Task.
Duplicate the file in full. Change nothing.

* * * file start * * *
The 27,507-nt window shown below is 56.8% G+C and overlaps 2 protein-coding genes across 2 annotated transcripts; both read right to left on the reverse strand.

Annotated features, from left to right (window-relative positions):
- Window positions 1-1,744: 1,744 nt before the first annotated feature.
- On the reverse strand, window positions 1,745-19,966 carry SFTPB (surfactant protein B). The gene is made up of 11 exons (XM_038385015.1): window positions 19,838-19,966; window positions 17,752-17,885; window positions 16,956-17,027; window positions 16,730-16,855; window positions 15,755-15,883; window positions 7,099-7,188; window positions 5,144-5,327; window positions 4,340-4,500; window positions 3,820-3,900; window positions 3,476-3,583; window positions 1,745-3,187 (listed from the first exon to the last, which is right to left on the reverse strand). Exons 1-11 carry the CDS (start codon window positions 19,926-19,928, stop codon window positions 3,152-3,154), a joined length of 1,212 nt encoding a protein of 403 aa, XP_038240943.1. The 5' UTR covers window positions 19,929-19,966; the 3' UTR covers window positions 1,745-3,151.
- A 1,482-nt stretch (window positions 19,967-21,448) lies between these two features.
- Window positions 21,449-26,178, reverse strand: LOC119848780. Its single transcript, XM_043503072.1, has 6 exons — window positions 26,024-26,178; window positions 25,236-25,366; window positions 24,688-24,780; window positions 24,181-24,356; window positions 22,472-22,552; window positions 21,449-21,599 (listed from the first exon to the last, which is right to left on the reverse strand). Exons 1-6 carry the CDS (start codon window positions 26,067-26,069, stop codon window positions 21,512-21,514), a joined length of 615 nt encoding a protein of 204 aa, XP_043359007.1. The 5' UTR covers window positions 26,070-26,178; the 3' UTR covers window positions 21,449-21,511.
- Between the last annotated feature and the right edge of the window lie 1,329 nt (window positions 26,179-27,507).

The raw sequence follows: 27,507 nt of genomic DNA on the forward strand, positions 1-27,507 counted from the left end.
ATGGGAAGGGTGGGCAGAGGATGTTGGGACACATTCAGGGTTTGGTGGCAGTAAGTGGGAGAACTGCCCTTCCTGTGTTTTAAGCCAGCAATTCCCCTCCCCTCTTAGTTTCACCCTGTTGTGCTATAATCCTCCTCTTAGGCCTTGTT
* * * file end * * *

The 27,507-nt window shown below is 56.8% G+C and overlaps 2 protein-coding genes across 2 annotated transcripts; both read right to left on the reverse strand.

Annotated features, from left to right (window-relative positions):
- Window positions 1-1,744: 1,744 nt before the first annotated feature.
- On the reverse strand, window positions 1,745-19,966 carry SFTPB (surfactant protein B). The gene is made up of 11 exons (XM_038385015.1): window positions 19,838-19,966; window positions 17,752-17,885; window positions 16,956-17,027; window positions 16,730-16,855; window positions 15,755-15,883; window positions 7,099-7,188; window positions 5,144-5,327; window positions 4,340-4,500; window positions 3,820-3,900; window positions 3,476-3,583; window positions 1,745-3,187 (listed from the first exon to the last, which is right to left on the reverse strand). Exons 1-11 carry the CDS (start codon window positions 19,926-19,928, stop codon window positions 3,152-3,154), a joined length of 1,212 nt encoding a protein of 403 aa, XP_038240943.1. The 5' UTR covers window positions 19,929-19,966; the 3' UTR covers window positions 1,745-3,151.
- A 1,482-nt stretch (window positions 19,967-21,448) lies between these two features.
- Window positions 21,449-26,178, reverse strand: LOC119848780. Its single transcript, XM_043503072.1, has 6 exons — window positions 26,024-26,178; window positions 25,236-25,366; window positions 24,688-24,780; window positions 24,181-24,356; window positions 22,472-22,552; window positions 21,449-21,599 (listed from the first exon to the last, which is right to left on the reverse strand). Exons 1-6 carry the CDS (start codon window positions 26,067-26,069, stop codon window positions 21,512-21,514), a joined length of 615 nt encoding a protein of 204 aa, XP_043359007.1. The 5' UTR covers window positions 26,070-26,178; the 3' UTR covers window positions 21,449-21,511.
- Between the last annotated feature and the right edge of the window lie 1,329 nt (window positions 26,179-27,507).

The raw sequence follows: 27,507 nt of genomic DNA on the forward strand, positions 1-27,507 counted from the left end.
ATGGGAAGGGTGGGCAGAGGATGTTGGGACACATTCAGGGTTTGGTGGCAGTAAGTGGGAGAACTGCCCTTCCTGTGTTTTAAGCCAGCAATTCCCCTCCCCTCTTAGTTTCACCCTGTTGTGCTATAATCCTCCTCTTAGGCCTTGTT